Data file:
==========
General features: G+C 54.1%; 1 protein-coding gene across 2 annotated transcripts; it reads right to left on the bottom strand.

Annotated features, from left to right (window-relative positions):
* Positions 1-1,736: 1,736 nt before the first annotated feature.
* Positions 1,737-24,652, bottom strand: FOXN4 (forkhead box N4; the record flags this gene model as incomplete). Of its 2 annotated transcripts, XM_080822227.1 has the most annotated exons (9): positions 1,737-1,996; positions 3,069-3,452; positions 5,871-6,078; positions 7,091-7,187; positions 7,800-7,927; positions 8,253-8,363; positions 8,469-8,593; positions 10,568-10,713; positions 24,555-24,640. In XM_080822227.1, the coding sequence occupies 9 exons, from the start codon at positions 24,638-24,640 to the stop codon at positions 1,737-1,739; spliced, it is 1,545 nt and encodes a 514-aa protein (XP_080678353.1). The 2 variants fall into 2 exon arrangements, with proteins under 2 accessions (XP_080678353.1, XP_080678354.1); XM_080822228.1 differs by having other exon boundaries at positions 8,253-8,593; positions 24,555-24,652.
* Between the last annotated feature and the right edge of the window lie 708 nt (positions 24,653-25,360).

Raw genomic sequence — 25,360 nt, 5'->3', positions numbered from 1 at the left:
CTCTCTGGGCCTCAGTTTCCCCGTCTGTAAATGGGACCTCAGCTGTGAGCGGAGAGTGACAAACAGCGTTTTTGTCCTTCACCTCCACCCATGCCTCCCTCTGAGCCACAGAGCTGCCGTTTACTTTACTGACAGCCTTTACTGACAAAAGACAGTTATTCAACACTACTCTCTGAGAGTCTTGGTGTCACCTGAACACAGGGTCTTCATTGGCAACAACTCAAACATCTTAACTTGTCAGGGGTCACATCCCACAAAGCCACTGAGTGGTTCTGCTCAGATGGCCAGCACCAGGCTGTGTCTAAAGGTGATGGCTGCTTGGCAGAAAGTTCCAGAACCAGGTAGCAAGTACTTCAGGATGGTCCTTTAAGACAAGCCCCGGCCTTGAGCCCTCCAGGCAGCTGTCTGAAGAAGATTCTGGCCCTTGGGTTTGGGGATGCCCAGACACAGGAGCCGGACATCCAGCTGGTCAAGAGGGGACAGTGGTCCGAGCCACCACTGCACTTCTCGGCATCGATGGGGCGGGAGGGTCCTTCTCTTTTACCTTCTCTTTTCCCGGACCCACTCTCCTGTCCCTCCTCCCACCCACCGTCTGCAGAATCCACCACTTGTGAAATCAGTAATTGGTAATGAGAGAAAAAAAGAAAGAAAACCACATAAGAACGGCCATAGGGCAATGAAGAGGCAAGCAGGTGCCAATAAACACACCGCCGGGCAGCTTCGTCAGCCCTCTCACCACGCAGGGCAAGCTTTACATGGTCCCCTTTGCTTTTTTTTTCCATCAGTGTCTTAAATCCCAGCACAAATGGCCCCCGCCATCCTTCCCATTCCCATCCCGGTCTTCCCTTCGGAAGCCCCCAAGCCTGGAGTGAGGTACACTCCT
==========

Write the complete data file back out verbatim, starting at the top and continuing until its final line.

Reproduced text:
General features: G+C 54.1%; 1 protein-coding gene across 2 annotated transcripts; it reads right to left on the bottom strand.

Annotated features, from left to right (window-relative positions):
* Positions 1-1,736: 1,736 nt before the first annotated feature.
* Positions 1,737-24,652, bottom strand: FOXN4 (forkhead box N4; the record flags this gene model as incomplete). Of its 2 annotated transcripts, XM_080822227.1 has the most annotated exons (9): positions 1,737-1,996; positions 3,069-3,452; positions 5,871-6,078; positions 7,091-7,187; positions 7,800-7,927; positions 8,253-8,363; positions 8,469-8,593; positions 10,568-10,713; positions 24,555-24,640. In XM_080822227.1, the coding sequence occupies 9 exons, from the start codon at positions 24,638-24,640 to the stop codon at positions 1,737-1,739; spliced, it is 1,545 nt and encodes a 514-aa protein (XP_080678353.1). The 2 variants fall into 2 exon arrangements, with proteins under 2 accessions (XP_080678353.1, XP_080678354.1); XM_080822228.1 differs by having other exon boundaries at positions 8,253-8,593; positions 24,555-24,652.
* Between the last annotated feature and the right edge of the window lie 708 nt (positions 24,653-25,360).

Raw genomic sequence — 25,360 nt, 5'->3', positions numbered from 1 at the left:
CTCTCTGGGCCTCAGTTTCCCCGTCTGTAAATGGGACCTCAGCTGTGAGCGGAGAGTGACAAACAGCGTTTTTGTCCTTCACCTCCACCCATGCCTCCCTCTGAGCCACAGAGCTGCCGTTTACTTTACTGACAGCCTTTACTGACAAAAGACAGTTATTCAACACTACTCTCTGAGAGTCTTGGTGTCACCTGAACACAGGGTCTTCATTGGCAACAACTCAAACATCTTAACTTGTCAGGGGTCACATCCCACAAAGCCACTGAGTGGTTCTGCTCAGATGGCCAGCACCAGGCTGTGTCTAAAGGTGATGGCTGCTTGGCAGAAAGTTCCAGAACCAGGTAGCAAGTACTTCAGGATGGTCCTTTAAGACAAGCCCCGGCCTTGAGCCCTCCAGGCAGCTGTCTGAAGAAGATTCTGGCCCTTGGGTTTGGGGATGCCCAGACACAGGAGCCGGACATCCAGCTGGTCAAGAGGGGACAGTGGTCCGAGCCACCACTGCACTTCTCGGCATCGATGGGGCGGGAGGGTCCTTCTCTTTTACCTTCTCTTTTCCCGGACCCACTCTCCTGTCCCTCCTCCCACCCACCGTCTGCAGAATCCACCACTTGTGAAATCAGTAATTGGTAATGAGAGAAAAAAAGAAAGAAAACCACATAAGAACGGCCATAGGGCAATGAAGAGGCAAGCAGGTGCCAATAAACACACCGCCGGGCAGCTTCGTCAGCCCTCTCACCACGCAGGGCAAGCTTTACATGGTCCCCTTTGCTTTTTTTTTCCATCAGTGTCTTAAATCCCAGCACAAATGGCCCCCGCCATCCTTCCCATTCCCATCCCGGTCTTCCCTTCGGAAGCCCCCAAGCCTGGAGTGAGGTACACTCCT